Video shows NOLA cops’ intense gun battle with robbery suspects

Video shows NOLA cops' intense gun battle with robbery suspects

By Ramon Antonio Vargas The Advocate

NEW ORLEANS — Two men trying to steal a trove of pills from an Uptown drugstore last week demanded that New Orleans police blocking the exit “back up” before opening fire and striking an officer, video released on Tuesday showed.

As the officers retreated and sought cover on either side of the Prytania Street store's front door, the robbers began sprinting across its parking lot. But officers unleashed a hail of bullets at the robbers, wounding them as they ran through the crossfire and leading to their arrests at the end of a clash that Police Superintendent Shaun Ferguson called a “sobering” reminder of the job’s perils.

While an investigation into the actions of officers Chad Clark, Everett Route and Shanda Charles during the shootout continues, Ferguson told reporters during a briefing Tuesday that video from the store and police body cameras proved the officers were justified in their actions.

They waited until Clark was hit in the upper left shoulder before firing back, Ferguson said, adding that the officers would have been within their rights to shoot the moment they realized the robbers were deadly threats.

“This incident … shows the brazenness of individuals who intend on doing harm to our community,” Ferguson said. “But this incident also shows how brave and courageous our officers are.”

According to police, Richard Sansbury, 26, and Alan Parson, 18, went into the 24-hour CVS in the 4900 block of Prytania about 6:05 a.m. on June 17. They brought pistols, hooded sweatshirts to hide their faces, and blue medical gloves to avoid leaving fingerprints. Police said they zip-tied two employees and filled a black trash bag with bottles of pills from a safe.

The two men from Indianapolis were leaving with their loot when they realized the way out had been cut off by Clark, a two-year veteran; Route, a six-year veteran; and Charles, a three-year veteran.

“Stop! Get on the ground! Get on the ground right now!” Clark is heard saying on video from the camera on his chest, with his service pistol drawn. “We got two. We got two in here.”

When one of the robbers raised his pistol, the officers — all in uniform — retreated outside. Clark took a position to the right of the front entrance as his two colleagues stood on the other side.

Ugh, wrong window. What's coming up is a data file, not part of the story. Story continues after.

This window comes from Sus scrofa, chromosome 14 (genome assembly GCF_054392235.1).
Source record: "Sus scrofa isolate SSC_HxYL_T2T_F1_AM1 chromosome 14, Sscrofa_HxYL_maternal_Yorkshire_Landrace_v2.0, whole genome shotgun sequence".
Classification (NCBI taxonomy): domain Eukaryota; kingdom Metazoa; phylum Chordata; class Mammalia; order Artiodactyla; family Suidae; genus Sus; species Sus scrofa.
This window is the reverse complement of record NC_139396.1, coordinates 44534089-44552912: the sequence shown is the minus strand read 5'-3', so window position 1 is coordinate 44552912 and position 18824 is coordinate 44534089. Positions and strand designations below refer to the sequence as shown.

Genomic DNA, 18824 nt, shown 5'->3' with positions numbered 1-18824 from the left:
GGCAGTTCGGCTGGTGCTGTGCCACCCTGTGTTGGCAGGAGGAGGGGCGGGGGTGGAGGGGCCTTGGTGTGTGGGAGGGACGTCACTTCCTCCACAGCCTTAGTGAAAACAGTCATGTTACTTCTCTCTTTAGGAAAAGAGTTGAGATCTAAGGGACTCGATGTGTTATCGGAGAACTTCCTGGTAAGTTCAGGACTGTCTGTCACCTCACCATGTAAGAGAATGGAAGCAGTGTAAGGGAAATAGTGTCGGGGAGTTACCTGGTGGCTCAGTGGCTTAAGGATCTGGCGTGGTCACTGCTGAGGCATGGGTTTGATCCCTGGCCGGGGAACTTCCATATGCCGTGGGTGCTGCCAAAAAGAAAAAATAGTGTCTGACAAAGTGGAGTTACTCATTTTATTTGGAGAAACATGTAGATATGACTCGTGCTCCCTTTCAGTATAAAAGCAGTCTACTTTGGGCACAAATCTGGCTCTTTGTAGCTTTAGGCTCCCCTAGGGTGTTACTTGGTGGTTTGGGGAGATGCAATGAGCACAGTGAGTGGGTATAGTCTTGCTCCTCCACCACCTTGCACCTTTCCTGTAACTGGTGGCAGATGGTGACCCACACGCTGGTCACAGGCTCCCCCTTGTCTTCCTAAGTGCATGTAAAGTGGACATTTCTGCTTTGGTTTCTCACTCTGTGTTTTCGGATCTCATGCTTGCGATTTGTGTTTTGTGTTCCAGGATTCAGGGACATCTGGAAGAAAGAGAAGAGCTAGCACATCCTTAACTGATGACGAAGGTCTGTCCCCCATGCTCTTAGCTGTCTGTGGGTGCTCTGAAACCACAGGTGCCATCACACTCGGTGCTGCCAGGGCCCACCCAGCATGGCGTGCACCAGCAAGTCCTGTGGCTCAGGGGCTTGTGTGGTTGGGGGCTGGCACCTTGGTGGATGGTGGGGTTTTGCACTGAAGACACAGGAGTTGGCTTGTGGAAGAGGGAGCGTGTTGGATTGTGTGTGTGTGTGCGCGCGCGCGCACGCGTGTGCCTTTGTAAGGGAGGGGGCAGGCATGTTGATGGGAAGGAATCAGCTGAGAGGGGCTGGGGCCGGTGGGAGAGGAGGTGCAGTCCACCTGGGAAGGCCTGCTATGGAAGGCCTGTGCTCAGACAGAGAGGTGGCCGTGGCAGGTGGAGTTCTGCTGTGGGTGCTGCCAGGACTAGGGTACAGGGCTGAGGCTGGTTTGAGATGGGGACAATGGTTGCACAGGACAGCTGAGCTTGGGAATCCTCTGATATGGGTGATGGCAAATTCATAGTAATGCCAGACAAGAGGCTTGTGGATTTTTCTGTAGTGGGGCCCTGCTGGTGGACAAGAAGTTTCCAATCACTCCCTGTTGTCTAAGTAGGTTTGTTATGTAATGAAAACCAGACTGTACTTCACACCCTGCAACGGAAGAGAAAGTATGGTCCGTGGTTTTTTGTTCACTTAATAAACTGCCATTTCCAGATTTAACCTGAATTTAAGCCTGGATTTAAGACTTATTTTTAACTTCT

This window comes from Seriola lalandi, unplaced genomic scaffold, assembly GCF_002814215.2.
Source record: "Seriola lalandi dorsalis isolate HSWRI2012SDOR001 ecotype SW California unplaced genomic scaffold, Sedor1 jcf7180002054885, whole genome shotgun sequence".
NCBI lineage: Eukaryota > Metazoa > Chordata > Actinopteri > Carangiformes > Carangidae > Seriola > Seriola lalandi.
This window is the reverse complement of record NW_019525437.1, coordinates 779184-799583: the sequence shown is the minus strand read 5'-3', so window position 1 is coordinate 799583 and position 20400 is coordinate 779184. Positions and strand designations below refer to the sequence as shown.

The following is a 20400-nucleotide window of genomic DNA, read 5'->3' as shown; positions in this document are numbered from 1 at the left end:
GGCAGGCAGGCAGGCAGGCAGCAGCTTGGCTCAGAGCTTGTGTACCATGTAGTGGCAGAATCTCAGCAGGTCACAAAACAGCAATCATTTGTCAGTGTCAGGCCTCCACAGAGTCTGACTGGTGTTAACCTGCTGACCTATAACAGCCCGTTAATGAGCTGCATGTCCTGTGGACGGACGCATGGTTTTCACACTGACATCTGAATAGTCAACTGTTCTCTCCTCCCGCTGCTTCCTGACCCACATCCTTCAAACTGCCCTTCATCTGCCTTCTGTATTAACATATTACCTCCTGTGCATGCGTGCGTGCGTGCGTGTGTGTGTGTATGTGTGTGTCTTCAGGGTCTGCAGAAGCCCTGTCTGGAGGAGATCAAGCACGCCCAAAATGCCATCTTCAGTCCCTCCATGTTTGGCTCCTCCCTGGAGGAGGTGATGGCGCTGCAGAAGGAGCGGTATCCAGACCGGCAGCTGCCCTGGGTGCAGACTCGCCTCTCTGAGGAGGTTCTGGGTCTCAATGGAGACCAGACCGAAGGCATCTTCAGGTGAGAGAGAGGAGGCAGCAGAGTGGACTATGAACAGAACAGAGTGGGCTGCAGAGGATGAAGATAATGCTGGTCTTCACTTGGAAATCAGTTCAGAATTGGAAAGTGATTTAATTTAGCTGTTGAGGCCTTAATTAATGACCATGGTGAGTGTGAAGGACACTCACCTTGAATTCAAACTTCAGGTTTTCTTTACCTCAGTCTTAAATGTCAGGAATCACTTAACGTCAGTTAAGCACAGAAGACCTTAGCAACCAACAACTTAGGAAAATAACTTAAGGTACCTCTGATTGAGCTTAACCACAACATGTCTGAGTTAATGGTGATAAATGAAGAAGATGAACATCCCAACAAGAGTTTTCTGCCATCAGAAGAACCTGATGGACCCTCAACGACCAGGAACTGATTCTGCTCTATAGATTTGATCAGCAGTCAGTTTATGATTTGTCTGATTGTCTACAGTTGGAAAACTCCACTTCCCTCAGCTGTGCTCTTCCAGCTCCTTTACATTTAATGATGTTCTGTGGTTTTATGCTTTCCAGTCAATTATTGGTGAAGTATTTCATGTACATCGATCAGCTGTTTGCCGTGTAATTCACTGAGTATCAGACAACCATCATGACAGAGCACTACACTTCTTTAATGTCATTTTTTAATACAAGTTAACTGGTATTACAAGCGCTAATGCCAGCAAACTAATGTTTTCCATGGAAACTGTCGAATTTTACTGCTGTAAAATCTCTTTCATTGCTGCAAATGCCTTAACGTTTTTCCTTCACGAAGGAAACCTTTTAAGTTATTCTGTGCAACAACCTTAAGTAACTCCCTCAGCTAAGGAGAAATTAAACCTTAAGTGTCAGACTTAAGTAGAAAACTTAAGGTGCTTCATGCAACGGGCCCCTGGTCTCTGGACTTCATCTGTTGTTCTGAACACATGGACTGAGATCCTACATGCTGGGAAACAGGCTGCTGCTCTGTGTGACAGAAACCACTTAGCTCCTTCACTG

Seconds later, voices coming from inside the store told the police, “Back up! Back up!” The officers stood firm, and gunfire erupted.

Clark’s body camera jolted as he fell to the ground and exclaimed, “Oooh!”

Clark got back onto his feet and scrambled for cover behind a nearby concrete pole. Route, with his pistol in one hand and radio in the other, backed up to pillars on the other side of the door, with Charles beside him.

Meanwhile, on surveillance video inside, Sansbury, in a gray hoodie, and Parson, in a dark one, unintentionally spilled the pill bottles out of their bag, police said.

They sprinted out of the store and across the parking lot, with both reaching back to fire in the general direction of the officers. The officers directed their own volley at them as Route radioed for assistance. Sansbury was wounded but vanished quickly.

Meanwhile, the wounded Parson fell on the pavement. When he got back up, he was bent over as he ran, pressing his palms against the ground to keep himself up as he headed away from the parking lot.

All told, officers fired 29 times while Sansbury and Parson apparently squeezed off about a dozen shots, Ferguson said, citing spent shell casings recovered from the scene.

Parson was captured after he collapsed in the nearby 1300 block of Lyons Street. Sansbury managed to elude police for a couple of hours longer before heavily armed officers with police dogs cordoned off the surrounding neighborhood and found him in a yard in the 1100 block of Upperline Street.

No store employees were injured.

Paramedics took Sansbury and Parson to a hospital while the wounded officer was taken there by his colleagues. Police haven't said exactly where Sansbury and Parson were hit. All have been released.

Authorities booked Sansbury and Parson on counts of armed robbery, false imprisonment and attempted murder of police.

Both remained jailed Tuesday, with Sansbury’s bail set at $1.15 million and Parson’s at $1.7 million. They could face decades in prison if convicted.

Ferguson declined to comment on whether Sansbury and Parson may have been involved in previous pharmacy hold-ups elsewhere. Law enforcement sources last week said authorities were investigating that possibility.

Ferguson acknowledged that last week’s gun battle came on the heels of his officers fatally shooting men in three other incidents dating back to February. But he said publicly released footage showed officers were fired on first in those cases as well.

“Our officers were left with no alternative when circumstances forced a split-second response to the action of these armed individuals,” Ferguson said.

The video release and Tuesday’s briefing resulted from transparency rules adopted as part of a seven-year-old federal reform agreement entered into by the NOPD. That same agreement requires federal and city monitors outside the department to participate in investigating incidents in which officers are involved in serious use of force.

A copy of video released to the public slowed down the footage on some parts, such as when the suspects fired as they ran across the parking lot. But reporters were also shown unedited video.

©2019 The Advocate, Baton Rouge, La.